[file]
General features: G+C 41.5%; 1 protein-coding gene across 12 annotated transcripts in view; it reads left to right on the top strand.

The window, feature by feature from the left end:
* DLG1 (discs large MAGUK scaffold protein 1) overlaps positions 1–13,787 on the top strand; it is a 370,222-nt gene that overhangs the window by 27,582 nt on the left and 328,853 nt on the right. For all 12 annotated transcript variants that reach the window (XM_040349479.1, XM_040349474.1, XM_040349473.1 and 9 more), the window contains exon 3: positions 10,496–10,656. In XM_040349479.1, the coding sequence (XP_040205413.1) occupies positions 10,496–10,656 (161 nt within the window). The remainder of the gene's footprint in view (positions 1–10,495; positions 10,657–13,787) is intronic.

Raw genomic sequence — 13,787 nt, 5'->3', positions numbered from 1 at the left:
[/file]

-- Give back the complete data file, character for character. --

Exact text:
General features: G+C 41.5%; 1 protein-coding gene across 12 annotated transcripts in view; it reads left to right on the top strand.

The window, feature by feature from the left end:
* DLG1 (discs large MAGUK scaffold protein 1) overlaps positions 1–13,787 on the top strand; it is a 370,222-nt gene that overhangs the window by 27,582 nt on the left and 328,853 nt on the right. For all 12 annotated transcript variants that reach the window (XM_040349479.1, XM_040349474.1, XM_040349473.1 and 9 more), the window contains exon 3: positions 10,496–10,656. In XM_040349479.1, the coding sequence (XP_040205413.1) occupies positions 10,496–10,656 (161 nt within the window). The remainder of the gene's footprint in view (positions 1–10,495; positions 10,657–13,787) is intronic.

Raw genomic sequence — 13,787 nt, 5'->3', positions numbered from 1 at the left: